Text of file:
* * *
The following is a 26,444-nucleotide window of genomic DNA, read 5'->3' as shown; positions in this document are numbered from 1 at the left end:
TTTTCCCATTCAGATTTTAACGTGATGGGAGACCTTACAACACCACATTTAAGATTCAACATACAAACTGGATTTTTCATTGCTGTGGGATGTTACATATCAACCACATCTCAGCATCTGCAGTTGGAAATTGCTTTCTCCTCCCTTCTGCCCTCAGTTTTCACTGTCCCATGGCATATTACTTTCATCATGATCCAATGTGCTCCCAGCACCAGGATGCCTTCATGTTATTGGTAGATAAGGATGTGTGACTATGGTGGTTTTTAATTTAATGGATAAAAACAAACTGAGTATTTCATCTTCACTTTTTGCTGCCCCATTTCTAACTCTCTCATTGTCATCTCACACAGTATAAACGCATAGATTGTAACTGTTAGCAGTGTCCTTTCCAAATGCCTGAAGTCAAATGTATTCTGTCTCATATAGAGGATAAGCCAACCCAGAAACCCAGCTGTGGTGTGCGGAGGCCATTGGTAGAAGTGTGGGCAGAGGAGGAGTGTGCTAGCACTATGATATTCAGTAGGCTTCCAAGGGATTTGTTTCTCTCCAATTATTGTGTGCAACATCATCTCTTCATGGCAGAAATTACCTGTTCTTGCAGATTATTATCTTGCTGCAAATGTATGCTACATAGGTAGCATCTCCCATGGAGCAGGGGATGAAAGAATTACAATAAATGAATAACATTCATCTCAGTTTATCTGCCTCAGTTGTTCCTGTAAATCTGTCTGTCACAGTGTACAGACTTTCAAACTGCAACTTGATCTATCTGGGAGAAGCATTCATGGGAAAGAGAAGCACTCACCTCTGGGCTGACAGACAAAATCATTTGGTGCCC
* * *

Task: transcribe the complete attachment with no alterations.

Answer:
The following is a 26,444-nucleotide window of genomic DNA, read 5'->3' as shown; positions in this document are numbered from 1 at the left end:
TTTTCCCATTCAGATTTTAACGTGATGGGAGACCTTACAACACCACATTTAAGATTCAACATACAAACTGGATTTTTCATTGCTGTGGGATGTTACATATCAACCACATCTCAGCATCTGCAGTTGGAAATTGCTTTCTCCTCCCTTCTGCCCTCAGTTTTCACTGTCCCATGGCATATTACTTTCATCATGATCCAATGTGCTCCCAGCACCAGGATGCCTTCATGTTATTGGTAGATAAGGATGTGTGACTATGGTGGTTTTTAATTTAATGGATAAAAACAAACTGAGTATTTCATCTTCACTTTTTGCTGCCCCATTTCTAACTCTCTCATTGTCATCTCACACAGTATAAACGCATAGATTGTAACTGTTAGCAGTGTCCTTTCCAAATGCCTGAAGTCAAATGTATTCTGTCTCATATAGAGGATAAGCCAACCCAGAAACCCAGCTGTGGTGTGCGGAGGCCATTGGTAGAAGTGTGGGCAGAGGAGGAGTGTGCTAGCACTATGATATTCAGTAGGCTTCCAAGGGATTTGTTTCTCTCCAATTATTGTGTGCAACATCATCTCTTCATGGCAGAAATTACCTGTTCTTGCAGATTATTATCTTGCTGCAAATGTATGCTACATAGGTAGCATCTCCCATGGAGCAGGGGATGAAAGAATTACAATAAATGAATAACATTCATCTCAGTTTATCTGCCTCAGTTGTTCCTGTAAATCTGTCTGTCACAGTGTACAGACTTTCAAACTGCAACTTGATCTATCTGGGAGAAGCATTCATGGGAAAGAGAAGCACTCACCTCTGGGCTGACAGACAAAATCATTTGGTGCCC